The Wisdom of Children
This morning I discovered something that I wasn’t totally unaware of, in truth quite the opposite, but perhaps reminded of.
We often think when it comes to children that we know more about life, that we are the ones having to show the way, knowing what to say or do. This way however does not honour the fact of how much the children already know about life, how to live it and how to be in it.
We often live with the empty box syndrome, thinking that we know nothing or little and then we have to fill this knowledge chamber up as we go through life, learning along the way. But what if it’s the other way around? What if we already know everything from the beginning, we just have to know how to live with that knowing so it doesn’t get buried or forgotten?
We all know what it’s like to be in the presence of a child, the wisdom they carry, and perhaps the most important thing, the quality they present. Sometimes we shrug it of with “oh those children..”, or “the things they come up with..”. But what if those things are not “made up things”, but things they actually already know?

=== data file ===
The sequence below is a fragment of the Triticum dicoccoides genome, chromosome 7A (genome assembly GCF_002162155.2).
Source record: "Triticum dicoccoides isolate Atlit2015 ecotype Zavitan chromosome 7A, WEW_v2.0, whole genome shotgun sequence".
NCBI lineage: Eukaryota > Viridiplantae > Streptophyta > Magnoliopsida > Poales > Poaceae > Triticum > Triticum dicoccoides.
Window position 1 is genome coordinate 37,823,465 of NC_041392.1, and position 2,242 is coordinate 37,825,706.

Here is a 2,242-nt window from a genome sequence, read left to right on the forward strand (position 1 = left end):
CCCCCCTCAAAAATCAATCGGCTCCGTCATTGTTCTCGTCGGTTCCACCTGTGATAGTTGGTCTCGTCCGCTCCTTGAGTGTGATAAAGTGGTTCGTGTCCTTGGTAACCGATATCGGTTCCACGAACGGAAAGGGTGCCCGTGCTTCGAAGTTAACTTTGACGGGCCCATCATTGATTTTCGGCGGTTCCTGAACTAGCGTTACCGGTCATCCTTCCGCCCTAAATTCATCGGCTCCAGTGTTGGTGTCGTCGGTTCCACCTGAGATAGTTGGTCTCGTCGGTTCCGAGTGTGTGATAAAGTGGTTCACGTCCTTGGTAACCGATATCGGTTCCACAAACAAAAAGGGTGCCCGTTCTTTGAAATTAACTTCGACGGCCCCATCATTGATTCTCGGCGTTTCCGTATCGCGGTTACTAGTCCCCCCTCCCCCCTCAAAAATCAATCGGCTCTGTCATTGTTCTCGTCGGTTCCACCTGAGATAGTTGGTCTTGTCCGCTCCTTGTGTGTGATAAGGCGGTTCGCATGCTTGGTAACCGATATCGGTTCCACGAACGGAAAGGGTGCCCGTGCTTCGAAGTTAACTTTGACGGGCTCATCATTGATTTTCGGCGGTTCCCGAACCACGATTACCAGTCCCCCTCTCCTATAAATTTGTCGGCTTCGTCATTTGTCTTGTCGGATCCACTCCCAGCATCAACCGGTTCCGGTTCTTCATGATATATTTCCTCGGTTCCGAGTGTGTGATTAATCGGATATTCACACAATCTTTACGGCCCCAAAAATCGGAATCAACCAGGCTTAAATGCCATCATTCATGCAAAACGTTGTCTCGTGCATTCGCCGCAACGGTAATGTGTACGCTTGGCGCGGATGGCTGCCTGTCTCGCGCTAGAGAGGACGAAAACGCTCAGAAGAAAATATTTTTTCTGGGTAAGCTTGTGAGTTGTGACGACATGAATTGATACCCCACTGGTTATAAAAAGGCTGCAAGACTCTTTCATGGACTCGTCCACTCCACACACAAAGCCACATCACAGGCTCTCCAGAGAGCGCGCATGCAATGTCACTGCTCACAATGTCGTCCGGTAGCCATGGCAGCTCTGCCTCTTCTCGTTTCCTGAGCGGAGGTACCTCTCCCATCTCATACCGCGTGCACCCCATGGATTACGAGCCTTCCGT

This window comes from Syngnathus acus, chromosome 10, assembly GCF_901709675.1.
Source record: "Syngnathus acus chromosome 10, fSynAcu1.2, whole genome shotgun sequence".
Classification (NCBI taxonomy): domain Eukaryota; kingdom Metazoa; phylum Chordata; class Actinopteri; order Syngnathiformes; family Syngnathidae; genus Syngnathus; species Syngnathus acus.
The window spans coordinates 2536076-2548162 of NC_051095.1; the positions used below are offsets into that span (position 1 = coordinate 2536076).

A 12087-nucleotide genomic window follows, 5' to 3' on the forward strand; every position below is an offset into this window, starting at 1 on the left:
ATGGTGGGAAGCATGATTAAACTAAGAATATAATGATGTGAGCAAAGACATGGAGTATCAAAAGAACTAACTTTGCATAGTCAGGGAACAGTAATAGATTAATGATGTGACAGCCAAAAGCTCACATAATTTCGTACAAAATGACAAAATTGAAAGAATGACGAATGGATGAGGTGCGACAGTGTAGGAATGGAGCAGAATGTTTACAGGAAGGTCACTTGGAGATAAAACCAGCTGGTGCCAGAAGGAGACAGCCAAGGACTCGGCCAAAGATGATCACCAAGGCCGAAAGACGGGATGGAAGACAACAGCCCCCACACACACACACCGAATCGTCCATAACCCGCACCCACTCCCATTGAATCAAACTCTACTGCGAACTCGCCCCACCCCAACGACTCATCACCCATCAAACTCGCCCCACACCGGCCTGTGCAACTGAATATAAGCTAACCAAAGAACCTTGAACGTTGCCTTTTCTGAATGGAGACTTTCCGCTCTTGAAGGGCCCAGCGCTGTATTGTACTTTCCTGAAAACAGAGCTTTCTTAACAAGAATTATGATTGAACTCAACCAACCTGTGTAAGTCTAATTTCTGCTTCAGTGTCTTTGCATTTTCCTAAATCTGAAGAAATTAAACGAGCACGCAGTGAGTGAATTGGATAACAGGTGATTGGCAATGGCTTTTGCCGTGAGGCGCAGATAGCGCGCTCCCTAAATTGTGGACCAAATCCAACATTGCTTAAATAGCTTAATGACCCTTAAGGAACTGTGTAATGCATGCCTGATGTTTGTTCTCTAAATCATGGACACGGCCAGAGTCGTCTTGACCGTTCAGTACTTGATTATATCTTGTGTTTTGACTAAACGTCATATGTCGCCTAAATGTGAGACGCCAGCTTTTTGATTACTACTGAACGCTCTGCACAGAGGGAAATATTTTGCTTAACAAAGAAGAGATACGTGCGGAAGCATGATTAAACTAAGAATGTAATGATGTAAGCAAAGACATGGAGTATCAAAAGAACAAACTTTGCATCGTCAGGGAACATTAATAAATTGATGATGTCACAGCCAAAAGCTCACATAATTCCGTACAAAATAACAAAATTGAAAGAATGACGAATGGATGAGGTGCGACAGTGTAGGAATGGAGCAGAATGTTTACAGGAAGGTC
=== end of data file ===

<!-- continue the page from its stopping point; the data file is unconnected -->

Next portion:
That blows many of our pictures away of how things should be, because how could you know something about life or about any other thing when you haven’t lived long enough to gather knowledge and information about a certain thing or topic? This is where our minds sometimes go blank because we haven’t got the answers.
We often live with a very limited view of life. Or I should say our allowed view of life -how much we allow ourselves to be aware of. We also do not give ourselves credit for how much we actually know about life. The problem is we simply do not trust what we feel; we think we need to know it first. And this is what happens when we are children.
We think we need to teach children how to live life when they already know that, perhaps they have to be guided into the practicalities, but the quality they are already masters of and this is where we can learn, letting go of our pride and let the wisdom they carry, in. Letting go of the guard that says I should know more. Then we can get a taste of the world they live in which it’s quite something, but not new, perhaps something we also let go of many years ago, but well worth revisit.